BRUSSELS (Reuters) - HSBC Holdings (HSBA.L), JPMorgan (JPM.N) and Credit Agricole (CAGR.PA) will seek to fight European Union charges of rigging financial benchmarks at a closed door hearing in June, two people familiar with the matter said on Friday.
The European Commission accused the three banks in May last year of manipulating the Euribor interbank offered rate after they refused to settle a case five months earlier, unlike six other banks.
In December 2013, a record 1.7-billion-euro fine was imposed on six banks including Deutsche Bank (DBKGn.DE), Royal Bank of Scotland (RBS.L) and Citigroup (C.N) for alleged benchmark rigging. The banks settled these charges and received a 10-percent cut in the fines.
“The hearing will be from 15 to 17 June,” the people said.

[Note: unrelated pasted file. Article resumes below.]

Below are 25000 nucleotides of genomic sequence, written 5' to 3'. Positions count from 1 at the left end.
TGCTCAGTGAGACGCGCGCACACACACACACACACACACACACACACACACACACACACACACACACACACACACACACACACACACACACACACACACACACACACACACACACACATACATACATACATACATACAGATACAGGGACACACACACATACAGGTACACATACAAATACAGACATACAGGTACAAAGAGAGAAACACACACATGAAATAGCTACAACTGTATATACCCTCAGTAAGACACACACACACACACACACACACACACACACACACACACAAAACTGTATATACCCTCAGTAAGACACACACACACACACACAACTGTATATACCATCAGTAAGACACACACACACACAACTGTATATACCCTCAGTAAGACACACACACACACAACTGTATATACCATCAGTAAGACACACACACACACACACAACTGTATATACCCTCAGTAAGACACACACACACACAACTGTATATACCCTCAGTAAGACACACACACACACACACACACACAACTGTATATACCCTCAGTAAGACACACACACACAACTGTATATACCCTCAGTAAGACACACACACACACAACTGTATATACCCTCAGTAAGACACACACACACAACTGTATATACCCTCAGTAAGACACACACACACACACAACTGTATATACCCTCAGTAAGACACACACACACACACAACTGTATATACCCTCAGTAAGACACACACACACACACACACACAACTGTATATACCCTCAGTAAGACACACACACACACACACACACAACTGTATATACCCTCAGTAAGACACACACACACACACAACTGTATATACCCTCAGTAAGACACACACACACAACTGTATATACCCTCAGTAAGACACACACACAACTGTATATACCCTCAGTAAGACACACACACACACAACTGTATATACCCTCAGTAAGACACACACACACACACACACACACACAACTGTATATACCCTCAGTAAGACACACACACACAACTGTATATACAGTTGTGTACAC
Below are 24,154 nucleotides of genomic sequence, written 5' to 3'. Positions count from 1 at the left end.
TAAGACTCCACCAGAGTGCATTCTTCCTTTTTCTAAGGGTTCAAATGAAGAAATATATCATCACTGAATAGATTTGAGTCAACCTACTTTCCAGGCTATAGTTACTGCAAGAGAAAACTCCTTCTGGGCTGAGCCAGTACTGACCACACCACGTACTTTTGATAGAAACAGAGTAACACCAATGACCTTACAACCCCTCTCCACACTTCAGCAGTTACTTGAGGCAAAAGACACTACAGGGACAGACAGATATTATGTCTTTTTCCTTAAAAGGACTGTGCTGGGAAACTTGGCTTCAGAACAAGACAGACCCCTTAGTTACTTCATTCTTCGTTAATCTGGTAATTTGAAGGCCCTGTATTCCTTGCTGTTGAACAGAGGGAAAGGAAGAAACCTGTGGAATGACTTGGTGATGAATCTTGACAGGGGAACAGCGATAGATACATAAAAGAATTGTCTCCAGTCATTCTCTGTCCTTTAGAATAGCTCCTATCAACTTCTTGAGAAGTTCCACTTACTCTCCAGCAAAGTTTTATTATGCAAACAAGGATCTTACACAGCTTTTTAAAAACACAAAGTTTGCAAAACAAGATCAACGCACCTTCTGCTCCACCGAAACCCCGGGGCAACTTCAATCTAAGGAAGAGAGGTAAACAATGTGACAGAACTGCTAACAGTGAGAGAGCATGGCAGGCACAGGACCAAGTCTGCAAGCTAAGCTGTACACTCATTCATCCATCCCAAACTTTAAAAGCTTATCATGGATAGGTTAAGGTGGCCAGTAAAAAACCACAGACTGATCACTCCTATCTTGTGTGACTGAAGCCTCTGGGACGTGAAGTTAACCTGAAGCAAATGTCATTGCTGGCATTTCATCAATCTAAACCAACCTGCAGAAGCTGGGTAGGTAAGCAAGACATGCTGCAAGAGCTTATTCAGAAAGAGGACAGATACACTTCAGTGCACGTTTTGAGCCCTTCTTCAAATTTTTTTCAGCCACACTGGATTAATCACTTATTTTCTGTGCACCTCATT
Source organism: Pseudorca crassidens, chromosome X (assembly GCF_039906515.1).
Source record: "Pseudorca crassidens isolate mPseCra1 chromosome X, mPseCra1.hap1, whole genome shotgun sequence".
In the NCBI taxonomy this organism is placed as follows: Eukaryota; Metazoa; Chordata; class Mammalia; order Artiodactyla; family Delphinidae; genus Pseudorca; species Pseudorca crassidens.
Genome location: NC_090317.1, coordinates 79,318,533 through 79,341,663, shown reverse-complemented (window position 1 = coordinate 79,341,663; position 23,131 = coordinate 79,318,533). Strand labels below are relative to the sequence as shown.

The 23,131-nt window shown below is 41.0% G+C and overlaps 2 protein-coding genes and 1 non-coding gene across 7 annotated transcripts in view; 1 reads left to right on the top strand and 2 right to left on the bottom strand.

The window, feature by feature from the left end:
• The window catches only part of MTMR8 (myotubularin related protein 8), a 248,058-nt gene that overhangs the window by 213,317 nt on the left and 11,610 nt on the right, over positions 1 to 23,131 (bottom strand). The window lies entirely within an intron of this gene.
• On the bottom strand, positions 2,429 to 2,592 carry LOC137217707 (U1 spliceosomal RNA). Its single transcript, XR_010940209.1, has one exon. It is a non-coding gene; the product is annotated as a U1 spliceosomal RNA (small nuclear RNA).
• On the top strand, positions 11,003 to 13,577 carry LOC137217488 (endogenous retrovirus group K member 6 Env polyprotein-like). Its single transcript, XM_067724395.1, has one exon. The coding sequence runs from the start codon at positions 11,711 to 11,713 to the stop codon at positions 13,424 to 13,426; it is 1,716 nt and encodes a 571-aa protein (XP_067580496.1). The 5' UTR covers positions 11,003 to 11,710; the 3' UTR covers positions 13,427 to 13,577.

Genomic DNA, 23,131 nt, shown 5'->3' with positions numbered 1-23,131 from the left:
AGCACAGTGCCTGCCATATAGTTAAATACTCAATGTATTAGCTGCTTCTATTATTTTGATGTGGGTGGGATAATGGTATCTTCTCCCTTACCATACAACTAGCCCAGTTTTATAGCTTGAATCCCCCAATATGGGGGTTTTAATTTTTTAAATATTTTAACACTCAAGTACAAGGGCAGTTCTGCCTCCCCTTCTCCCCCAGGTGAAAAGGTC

Commission spokesman Ricardo Cardoso declined to comment. HSBC and JPMorgan declined to comment.
In these hearings, companies typically take the opportunity to press their case in front of an audience of experts from the EU executive and national regulators.
JPMorgan said last year the EU charges were without merit while HSBC said it would defend itself vigorously. Credit Agricole last month got a boost when the European Ombudsman backed its claim of Commission bias during the investigation.
The Commission usually takes several months to come to a decision after such a hearing.
HSBC, Europe’s biggest bank, U.S. bank JP Morgan and French peer Credit Agricole could face fines up to 10 percent of their global revenues if found guilty.
Regulators have slapped total fines of around $8.5 billion on some of the world’s largest banks for market rigging and collusion in the last seven years.
Reporting by Foo Yun Chee. Editing by Jane Merriman